More Money, More Problems? – The Rise of Compensation and Expectations for College Coaches (Employment Matters)
This is the second installment of a series regarding legal issues affecting college athletics that Employment Matters will run during this year’s NCAA basketball tournament.
It is no secret that the salaries of coaches of high profile college programs are rising steadily. In a recent report listing the highest paid public employee for each of the fifty states, 40 were college coaches. While Alabama football coach Nick Saban led that list with annual compensation of around $7 million, the Chronicle of Higher Education also reported the Crimson Tide were just 1 of 10 athletic programs in 2014 to give more money back to its campus than it received in subsidies. As a famous comic book hero once said – “with great power, comes great responsibility.” It is therefore important to examine the legal concerns affecting coaching pay, which based on recent events, will increasingly include responsibility for conduct detrimental to athletic programs.
When Texas A&M’s men’s basketball team completed a historic comeback in the last minute of its second round matchup with Northern Iowa, the Aggie fan base celebrated the win and their basketball coach celebrated a new bonus payment, as did 7 of his peers coaching in the Sweet Sixteen. Because the amounts paid by Division I institutions to coaches often dwarf the amounts paid to the presidents they report to, the subject of regulation is frequently raised.
The IRS began to chime in on this issue three years ago when it released findings from its College and Universities Compliance Project, which questioned the tax compliance of certain high-level perks such as cars, housing, social clubs and travel. The IRS’s reach with respect to institutional penalties for Division I schools is generally limited to the tax-exempt private institutions, who are often the minority in the field of revenue-generating programs.
This does not mean legislative action is out of the question, especially after a recent attempt to enact a financial transparency bill for college athletics. As attention to pay packages increases, the pressure to assess how public funds are spent means institutions must be increasingly mindful of the basis for compensation decisions and protections to the university for the sizable benefit being conferred.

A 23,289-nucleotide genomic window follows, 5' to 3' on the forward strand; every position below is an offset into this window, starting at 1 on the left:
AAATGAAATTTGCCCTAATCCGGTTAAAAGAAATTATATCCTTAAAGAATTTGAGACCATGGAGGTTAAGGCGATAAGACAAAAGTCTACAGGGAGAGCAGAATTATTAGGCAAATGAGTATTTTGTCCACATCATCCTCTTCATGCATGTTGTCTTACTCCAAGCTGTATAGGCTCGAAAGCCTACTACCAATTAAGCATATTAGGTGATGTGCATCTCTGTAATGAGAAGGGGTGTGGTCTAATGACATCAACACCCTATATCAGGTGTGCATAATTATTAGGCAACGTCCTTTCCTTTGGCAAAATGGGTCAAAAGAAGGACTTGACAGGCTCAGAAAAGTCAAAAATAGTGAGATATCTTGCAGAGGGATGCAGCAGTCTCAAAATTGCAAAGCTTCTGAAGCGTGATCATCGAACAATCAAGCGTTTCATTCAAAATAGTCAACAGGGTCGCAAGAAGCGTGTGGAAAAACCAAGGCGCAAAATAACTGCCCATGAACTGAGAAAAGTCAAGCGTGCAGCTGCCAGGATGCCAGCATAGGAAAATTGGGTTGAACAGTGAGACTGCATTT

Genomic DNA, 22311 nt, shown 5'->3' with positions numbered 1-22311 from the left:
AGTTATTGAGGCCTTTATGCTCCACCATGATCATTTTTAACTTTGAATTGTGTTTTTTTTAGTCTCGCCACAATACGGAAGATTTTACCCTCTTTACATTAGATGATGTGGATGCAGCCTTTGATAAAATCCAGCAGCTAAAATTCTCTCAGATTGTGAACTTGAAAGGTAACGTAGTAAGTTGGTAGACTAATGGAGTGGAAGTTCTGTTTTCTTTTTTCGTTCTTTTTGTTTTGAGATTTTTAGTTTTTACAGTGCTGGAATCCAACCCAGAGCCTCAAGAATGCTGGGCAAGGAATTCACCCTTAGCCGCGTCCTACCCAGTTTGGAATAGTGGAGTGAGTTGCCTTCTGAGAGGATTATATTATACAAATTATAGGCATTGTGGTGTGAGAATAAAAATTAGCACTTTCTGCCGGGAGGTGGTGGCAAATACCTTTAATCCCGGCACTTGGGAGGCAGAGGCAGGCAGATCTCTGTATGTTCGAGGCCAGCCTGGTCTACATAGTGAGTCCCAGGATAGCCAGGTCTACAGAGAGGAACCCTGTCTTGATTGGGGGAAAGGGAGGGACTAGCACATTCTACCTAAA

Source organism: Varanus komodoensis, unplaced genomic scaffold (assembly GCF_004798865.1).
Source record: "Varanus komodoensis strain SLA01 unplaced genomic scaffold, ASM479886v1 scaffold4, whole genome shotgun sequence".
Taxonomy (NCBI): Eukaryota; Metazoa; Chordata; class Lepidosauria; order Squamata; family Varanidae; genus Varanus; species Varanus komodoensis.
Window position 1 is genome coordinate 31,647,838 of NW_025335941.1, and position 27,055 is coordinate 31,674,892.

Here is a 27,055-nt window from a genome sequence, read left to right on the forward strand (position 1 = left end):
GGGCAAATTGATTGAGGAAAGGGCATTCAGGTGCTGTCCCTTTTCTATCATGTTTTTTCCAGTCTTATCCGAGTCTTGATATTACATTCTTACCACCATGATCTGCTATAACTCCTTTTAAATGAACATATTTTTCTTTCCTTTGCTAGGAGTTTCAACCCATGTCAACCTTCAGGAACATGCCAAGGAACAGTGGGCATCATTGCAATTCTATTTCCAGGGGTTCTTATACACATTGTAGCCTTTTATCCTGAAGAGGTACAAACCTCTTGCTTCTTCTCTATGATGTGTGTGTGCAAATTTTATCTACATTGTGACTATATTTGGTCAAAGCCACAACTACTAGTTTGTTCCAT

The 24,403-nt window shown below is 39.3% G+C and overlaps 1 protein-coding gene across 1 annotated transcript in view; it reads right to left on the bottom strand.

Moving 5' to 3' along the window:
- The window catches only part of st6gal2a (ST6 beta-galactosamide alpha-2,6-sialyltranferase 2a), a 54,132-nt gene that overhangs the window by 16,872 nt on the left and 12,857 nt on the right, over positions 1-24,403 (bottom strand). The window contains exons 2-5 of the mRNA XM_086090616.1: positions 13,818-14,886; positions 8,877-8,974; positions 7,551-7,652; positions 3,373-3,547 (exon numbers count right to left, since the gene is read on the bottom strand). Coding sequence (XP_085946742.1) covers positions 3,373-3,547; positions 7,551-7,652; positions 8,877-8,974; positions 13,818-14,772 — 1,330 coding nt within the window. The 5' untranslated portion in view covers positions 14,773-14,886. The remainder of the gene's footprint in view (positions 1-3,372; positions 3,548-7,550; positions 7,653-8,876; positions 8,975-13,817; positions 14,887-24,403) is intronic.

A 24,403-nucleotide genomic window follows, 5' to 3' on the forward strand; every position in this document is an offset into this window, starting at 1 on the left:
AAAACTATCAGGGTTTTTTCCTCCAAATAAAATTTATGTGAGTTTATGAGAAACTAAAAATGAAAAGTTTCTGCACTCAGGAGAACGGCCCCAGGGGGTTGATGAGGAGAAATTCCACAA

At the risk of raising the pink elephant in the room, what then protects a university that has invested millions in a quality coach and millions more in infrastructure to build a competitive athletics program from losing that investment overnight due to sanctions caused by a major violation? In a world where contracts are intimately familiar with terms like “related athletic income” and “liquidated damages,” where is the protection from rogue athletic staff essentially supplying improper evening entertainment to recruits?
This is an area of potential leverage for presidents and athletic directors. For one, NCAA rules require that all contracts for athletic personnel include compliance with its bylaws. Second, thanks to the new violation structure implemented two academic years ago, additional responsibility falls on coaches. However, having the basis to enforce specific remedies and taking legal protections to do so remain separate matters. Consider the following text from NCAA Bylaw 11.1.1:
An institution’s head coach is presumed to be responsible for the actions of all institutional staff members who report, directly or indirectly, to the head coach. An institution’s head coach shall promote an atmosphere of compliance within his or her program and shall monitor the activities of all institutional staff members involved with the program who report, directly or indirectly, to the coach.
In the spirit of the winnowing of the field to the Final Four, I leave the following considerations for those who let moss grow on their coaching contracts by either renewing an old document, using a time-honored “form agreement” or sought to cure their contract ailments by enacting 16 amendments to the original document:
- It’s time to start over – part of the problem with any employment contract is a failure to understand both legal and industry changes which may have affected your protections and contractual remedies.
- Understand your geography – unless you follow legal opinions closely, you may not be aware of California’s position on non-competes (“what’s that?”) or the Arkansas Attorney General’s position on public universities providing post-employment sabbaticals (“expect high scrutiny”).
- Employment rights include issues before and after employment – the right to obtain factually accurate background information does not disappear day one, nor should your right to ask a departing employee to cooperate in preparing for a Title IX investigation.
- No one should be expected to tell the future – but you can protect your institution against a variety of potential circumstances by the conditions placed on both buyouts and severance packages.
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